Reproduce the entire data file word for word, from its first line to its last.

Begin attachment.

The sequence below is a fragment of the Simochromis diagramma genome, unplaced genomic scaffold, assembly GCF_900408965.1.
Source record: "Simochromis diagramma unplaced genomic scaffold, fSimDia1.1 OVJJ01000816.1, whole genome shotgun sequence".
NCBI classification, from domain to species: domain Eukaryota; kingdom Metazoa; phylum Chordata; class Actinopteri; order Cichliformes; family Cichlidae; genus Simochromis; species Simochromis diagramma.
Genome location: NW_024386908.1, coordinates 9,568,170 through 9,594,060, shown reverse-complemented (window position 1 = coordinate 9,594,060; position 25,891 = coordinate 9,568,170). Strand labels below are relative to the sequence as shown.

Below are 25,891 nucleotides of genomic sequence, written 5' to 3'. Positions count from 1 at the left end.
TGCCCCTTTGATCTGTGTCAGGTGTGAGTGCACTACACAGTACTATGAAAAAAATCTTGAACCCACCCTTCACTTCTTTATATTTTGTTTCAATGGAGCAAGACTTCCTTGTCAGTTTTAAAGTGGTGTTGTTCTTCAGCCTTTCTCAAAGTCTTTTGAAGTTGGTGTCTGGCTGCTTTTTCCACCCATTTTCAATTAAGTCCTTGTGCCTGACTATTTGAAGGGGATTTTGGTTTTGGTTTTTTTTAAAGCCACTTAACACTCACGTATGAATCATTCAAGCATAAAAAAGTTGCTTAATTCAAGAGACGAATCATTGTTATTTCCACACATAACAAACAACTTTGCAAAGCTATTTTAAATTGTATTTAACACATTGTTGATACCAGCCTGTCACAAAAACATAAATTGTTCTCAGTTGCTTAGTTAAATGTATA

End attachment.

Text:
The sequence below is a fragment of the Simochromis diagramma genome, unplaced genomic scaffold, assembly GCF_900408965.1.
Source record: "Simochromis diagramma unplaced genomic scaffold, fSimDia1.1 OVJJ01000816.1, whole genome shotgun sequence".
NCBI classification, from domain to species: domain Eukaryota; kingdom Metazoa; phylum Chordata; class Actinopteri; order Cichliformes; family Cichlidae; genus Simochromis; species Simochromis diagramma.
Genome location: NW_024386908.1, coordinates 9,568,170 through 9,594,060, shown reverse-complemented (window position 1 = coordinate 9,594,060; position 25,891 = coordinate 9,568,170). Strand labels below are relative to the sequence as shown.

Below are 25,891 nucleotides of genomic sequence, written 5' to 3'. Positions count from 1 at the left end.
TGCCCCTTTGATCTGTGTCAGGTGTGAGTGCACTACACAGTACTATGAAAAAAATCTTGAACCCACCCTTCACTTCTTTATATTTTGTTTCAATGGAGCAAGACTTCCTTGTCAGTTTTAAAGTGGTGTTGTTCTTCAGCCTTTCTCAAAGTCTTTTGAAGTTGGTGTCTGGCTGCTTTTTCCACCCATTTTCAATTAAGTCCTTGTGCCTGACTATTTGAAGGGGATTTTGGTTTTGGTTTTTTTTAAAGCCACTTAACACTCACGTATGAATCATTCAAGCATAAAAAAGTTGCTTAATTCAAGAGACGAATCATTGTTATTTCCACACATAACAAACAACTTTGCAAAGCTATTTTAAATTGTATTTAACACATTGTTGATACCAGCCTGTCACAAAAACATAAATTGTTCTCAGTTGCTTAGTTAAATGTATA